Shetland celebrates 40 years of oil thanks to Sullom Voe
The terminal paved the way for the island's economy to be boosted after an oil find.
It has been 40 years since the first oil was brought onshore at Sullom Voe in Shetland.
On November 25, 1978 the delivery of the oil marked the beginning of a major change to the lives of those living in on the island.
In 1971, Shell discovered the massive Brent oil field in the waters north-east of Shetland.
The discovery paved the way for other finds to be uncovered in the area and it soon became clear that a pipeline was needed to transport the crude oil to the nearest landfall.
It led to the creation of Sullom Voe, a terminal which would help change Shetland forever.
"It's brought enormous prosperity to the island," explains councillor Andrea Manson from Sullom Voe Harbour Board.
"It's given people well paid jobs, it's given people nice houses, amazing roads, nice schools."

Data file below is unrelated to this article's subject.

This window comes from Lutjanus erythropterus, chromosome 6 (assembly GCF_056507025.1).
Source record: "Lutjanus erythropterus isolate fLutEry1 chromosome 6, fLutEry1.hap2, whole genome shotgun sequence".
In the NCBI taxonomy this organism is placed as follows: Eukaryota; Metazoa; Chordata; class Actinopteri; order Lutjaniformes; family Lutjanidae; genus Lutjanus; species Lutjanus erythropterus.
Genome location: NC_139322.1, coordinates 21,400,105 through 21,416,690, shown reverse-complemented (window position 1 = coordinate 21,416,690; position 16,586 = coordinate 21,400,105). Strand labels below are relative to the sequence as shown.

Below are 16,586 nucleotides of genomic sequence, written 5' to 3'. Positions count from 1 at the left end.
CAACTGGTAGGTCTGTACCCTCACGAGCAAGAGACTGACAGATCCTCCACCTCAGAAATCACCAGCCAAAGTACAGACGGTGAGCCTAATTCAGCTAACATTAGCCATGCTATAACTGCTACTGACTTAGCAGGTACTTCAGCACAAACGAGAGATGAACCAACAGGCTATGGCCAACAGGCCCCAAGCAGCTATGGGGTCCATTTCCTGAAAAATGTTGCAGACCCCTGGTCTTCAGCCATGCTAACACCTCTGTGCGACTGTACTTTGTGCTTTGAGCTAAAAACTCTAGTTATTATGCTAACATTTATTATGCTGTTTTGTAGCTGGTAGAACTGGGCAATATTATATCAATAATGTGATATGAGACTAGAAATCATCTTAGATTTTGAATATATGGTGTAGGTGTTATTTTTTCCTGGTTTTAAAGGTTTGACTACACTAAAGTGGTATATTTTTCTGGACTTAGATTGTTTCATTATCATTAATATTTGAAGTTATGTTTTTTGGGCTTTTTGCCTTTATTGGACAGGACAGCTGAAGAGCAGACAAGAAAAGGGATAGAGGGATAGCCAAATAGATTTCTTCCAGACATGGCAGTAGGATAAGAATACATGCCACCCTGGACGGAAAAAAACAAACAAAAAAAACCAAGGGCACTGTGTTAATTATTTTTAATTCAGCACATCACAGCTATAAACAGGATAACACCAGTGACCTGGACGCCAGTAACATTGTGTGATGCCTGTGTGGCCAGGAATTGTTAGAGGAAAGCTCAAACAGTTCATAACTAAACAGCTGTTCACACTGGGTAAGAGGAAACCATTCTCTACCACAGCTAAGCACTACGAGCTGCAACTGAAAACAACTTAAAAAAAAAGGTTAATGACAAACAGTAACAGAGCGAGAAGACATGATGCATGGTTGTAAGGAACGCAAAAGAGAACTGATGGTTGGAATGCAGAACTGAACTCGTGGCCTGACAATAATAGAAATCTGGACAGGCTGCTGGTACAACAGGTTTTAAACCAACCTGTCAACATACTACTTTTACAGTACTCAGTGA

"We have an amazing infrastructure and most of that is down to the oil companies."
Sullom Voe derives its name from the Old Norse 'vagr' and means a small bay.
Between 1973 and 1982 it became one of the biggest construction sites in Europe, with up to 6,000 people employed to build the terminal, with vast amounts of peat cleared from the site.
Sullom Voe was officially opened by the Queen in May 1981 and although the crowds cheered as she arrived, the day would be notable for another reason.
The IRA detonated a bomb at the site but no-one was injured and only a boiler was damaged.
In the late 1990s at the height of North Sea oil boom, the terminal employed a workforce of around 500 and handled over a quarter of UK petroleum production.
Daily production rates are around 70,000 to 80,000 barrels of oil but it has a capacity for four times as much.
The terminal was operated by BP until December last year when EnQuest took over as the operator on behalf of 25 companies.
EnQuest wants to capitalise on new opportunities and ideas, although it admits the peak figures, obtained during the oil boom years, are unlikely to be recorded again.
The new managers hope to keep the terminal operating beyond 2030 but that in itself is 30 years longer than initial predictions.
And with BP last week announcing first oil production from the giant Clair Ridge project it could last even longer.
Clair feeds into Sullom Voe and the new project is designed for 40 years of production.
With that, Sullom Voe is likely to play a major role in Shetland's economy for a long time to come.